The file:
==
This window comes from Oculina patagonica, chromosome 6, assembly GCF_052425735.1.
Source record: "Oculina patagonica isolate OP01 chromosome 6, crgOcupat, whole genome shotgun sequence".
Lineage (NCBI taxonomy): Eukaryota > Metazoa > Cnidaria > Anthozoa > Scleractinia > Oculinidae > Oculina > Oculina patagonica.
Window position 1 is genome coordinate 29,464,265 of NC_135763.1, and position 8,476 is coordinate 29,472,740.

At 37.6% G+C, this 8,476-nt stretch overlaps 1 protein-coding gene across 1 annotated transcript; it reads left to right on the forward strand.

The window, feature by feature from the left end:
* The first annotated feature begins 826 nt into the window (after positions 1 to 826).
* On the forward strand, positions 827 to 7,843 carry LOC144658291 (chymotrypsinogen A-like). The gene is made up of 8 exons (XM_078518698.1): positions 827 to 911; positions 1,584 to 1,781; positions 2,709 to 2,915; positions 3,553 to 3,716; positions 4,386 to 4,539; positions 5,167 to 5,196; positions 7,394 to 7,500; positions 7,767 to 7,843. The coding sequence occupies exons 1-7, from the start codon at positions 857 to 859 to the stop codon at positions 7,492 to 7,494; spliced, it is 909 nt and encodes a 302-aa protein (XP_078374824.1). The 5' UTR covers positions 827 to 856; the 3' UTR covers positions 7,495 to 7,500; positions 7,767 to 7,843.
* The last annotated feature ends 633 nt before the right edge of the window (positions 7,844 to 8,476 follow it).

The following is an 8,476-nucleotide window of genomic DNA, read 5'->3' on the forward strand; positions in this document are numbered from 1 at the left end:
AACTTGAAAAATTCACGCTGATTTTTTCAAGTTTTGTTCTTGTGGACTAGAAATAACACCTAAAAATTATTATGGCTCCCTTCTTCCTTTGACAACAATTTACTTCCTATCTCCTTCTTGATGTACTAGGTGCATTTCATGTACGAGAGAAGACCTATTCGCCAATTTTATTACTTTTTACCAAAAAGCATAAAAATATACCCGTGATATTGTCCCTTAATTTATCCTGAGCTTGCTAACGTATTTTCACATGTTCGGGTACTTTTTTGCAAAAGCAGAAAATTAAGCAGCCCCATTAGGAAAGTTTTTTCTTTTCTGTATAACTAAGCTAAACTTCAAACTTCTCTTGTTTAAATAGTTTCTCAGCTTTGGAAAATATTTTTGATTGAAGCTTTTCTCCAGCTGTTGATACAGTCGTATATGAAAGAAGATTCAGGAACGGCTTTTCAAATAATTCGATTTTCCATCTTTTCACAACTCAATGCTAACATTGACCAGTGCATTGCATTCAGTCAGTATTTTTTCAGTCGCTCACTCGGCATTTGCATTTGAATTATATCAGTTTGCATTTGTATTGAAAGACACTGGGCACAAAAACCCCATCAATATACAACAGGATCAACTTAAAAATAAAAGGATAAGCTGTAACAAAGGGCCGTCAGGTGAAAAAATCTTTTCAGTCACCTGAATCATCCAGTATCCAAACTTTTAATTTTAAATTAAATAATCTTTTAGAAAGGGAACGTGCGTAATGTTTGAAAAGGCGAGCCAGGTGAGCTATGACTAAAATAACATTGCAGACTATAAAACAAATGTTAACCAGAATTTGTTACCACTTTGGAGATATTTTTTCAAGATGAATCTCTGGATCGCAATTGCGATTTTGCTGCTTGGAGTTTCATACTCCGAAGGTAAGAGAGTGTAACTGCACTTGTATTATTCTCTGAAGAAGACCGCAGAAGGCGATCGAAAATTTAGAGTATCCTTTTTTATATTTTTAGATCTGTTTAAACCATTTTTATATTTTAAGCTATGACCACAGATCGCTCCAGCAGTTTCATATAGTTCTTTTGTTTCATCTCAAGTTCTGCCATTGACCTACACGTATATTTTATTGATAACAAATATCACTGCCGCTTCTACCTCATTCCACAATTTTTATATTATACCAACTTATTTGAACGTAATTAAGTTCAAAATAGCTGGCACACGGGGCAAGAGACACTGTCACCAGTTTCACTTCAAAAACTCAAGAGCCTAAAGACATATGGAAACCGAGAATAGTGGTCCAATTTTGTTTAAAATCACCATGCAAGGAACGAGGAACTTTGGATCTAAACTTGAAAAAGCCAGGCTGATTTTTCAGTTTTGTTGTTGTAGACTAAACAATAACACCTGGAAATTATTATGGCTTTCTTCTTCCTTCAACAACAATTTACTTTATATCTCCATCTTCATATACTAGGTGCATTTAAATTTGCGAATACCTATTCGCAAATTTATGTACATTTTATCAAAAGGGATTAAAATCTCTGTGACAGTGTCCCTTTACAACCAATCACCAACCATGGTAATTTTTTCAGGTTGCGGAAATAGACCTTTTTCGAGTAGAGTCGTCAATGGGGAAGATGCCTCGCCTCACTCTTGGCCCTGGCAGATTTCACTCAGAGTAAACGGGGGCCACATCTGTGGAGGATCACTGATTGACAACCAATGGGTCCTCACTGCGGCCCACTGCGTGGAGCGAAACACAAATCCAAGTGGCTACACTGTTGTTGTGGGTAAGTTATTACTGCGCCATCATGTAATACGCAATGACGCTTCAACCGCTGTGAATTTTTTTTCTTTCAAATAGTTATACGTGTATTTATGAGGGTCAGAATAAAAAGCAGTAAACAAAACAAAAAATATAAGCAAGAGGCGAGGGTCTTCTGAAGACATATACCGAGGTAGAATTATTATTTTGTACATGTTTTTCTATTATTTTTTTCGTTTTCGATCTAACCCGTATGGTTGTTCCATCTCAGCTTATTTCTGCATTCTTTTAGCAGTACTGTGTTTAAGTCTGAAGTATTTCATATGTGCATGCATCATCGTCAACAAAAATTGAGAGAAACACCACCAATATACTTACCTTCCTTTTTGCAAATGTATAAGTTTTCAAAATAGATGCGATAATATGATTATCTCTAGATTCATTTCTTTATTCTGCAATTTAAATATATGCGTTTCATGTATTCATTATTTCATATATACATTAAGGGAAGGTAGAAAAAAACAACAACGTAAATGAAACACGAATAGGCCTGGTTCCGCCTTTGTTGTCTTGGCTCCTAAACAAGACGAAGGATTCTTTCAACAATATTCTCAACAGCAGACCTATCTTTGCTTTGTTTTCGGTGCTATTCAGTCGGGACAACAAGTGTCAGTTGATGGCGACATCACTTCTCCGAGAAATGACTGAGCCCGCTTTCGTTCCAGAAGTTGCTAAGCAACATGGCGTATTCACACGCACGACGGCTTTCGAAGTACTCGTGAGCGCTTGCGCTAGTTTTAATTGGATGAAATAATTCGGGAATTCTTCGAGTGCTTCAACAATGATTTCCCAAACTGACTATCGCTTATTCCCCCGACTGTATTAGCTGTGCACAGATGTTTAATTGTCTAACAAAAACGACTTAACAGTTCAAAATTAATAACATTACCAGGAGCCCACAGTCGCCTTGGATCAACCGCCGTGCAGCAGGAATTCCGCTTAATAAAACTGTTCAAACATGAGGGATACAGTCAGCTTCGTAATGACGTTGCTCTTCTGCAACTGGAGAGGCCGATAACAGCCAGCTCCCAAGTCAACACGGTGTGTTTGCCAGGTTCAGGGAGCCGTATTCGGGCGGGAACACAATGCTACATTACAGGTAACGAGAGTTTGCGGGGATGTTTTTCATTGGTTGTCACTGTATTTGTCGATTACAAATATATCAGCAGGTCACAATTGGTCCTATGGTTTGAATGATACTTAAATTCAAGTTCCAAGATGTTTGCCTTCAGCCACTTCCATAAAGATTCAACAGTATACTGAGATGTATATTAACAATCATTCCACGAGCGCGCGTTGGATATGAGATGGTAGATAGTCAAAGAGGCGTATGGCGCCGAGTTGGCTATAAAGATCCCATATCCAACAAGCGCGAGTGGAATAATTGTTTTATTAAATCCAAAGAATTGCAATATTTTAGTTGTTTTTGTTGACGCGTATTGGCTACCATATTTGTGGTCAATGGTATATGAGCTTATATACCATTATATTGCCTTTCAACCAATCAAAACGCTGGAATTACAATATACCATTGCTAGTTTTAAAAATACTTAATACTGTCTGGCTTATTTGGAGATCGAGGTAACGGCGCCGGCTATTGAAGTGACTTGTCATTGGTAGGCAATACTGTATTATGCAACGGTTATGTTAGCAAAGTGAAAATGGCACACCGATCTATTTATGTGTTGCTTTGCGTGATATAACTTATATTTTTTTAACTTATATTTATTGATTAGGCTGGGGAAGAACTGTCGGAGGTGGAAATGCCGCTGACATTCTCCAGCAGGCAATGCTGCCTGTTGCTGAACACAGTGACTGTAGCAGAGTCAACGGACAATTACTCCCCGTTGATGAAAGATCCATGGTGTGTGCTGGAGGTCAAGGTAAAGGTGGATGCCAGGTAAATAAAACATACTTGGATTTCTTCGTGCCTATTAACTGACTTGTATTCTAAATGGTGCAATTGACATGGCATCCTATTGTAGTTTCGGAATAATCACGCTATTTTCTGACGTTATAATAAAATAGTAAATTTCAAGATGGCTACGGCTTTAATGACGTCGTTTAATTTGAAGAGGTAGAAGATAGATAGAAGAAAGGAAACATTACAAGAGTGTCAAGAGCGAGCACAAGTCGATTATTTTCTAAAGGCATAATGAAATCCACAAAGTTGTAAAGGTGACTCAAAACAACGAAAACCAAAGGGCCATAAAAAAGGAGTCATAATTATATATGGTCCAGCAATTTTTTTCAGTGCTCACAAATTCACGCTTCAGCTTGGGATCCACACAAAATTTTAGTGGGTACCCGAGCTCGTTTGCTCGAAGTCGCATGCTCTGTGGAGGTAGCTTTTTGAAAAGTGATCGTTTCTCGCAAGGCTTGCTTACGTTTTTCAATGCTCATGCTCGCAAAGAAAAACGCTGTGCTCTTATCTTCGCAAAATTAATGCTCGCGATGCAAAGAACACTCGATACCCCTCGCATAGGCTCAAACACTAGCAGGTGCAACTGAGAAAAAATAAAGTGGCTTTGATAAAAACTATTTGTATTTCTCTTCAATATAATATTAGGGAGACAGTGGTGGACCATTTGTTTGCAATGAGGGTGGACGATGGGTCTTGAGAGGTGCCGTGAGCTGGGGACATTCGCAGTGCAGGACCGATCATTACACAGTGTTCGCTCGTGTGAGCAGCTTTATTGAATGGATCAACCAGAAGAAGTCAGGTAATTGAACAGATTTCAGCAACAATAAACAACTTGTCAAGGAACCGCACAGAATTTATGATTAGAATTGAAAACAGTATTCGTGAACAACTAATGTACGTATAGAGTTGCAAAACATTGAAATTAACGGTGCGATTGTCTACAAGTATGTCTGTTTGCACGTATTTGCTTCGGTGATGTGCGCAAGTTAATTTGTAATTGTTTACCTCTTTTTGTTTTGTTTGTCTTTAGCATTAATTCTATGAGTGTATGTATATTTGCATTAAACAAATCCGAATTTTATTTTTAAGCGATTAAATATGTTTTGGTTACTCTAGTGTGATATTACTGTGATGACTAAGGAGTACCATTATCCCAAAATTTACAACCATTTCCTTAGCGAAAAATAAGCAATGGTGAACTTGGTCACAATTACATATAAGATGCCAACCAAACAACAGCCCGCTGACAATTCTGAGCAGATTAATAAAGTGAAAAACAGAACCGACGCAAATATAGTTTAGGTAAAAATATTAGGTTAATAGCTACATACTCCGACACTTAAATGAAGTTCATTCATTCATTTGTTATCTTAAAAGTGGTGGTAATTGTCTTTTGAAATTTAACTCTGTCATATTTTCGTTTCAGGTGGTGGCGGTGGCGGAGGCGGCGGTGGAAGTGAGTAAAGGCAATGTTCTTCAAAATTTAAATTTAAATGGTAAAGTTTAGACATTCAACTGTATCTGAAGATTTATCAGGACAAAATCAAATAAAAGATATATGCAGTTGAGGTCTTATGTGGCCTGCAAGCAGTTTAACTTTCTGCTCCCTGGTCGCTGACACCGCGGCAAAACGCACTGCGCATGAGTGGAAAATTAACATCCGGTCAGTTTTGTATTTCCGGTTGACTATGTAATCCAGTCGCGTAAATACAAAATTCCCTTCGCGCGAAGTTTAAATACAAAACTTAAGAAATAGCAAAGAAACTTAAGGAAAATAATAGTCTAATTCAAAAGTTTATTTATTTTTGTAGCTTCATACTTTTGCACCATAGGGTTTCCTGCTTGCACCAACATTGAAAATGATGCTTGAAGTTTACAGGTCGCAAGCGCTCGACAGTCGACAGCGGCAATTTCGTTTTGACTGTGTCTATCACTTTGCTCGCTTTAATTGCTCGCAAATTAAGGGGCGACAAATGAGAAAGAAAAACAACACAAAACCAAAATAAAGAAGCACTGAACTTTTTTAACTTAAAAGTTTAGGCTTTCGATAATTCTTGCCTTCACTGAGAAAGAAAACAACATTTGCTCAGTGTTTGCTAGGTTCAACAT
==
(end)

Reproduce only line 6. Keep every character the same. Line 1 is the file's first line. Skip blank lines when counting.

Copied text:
The window, feature by feature from the left end: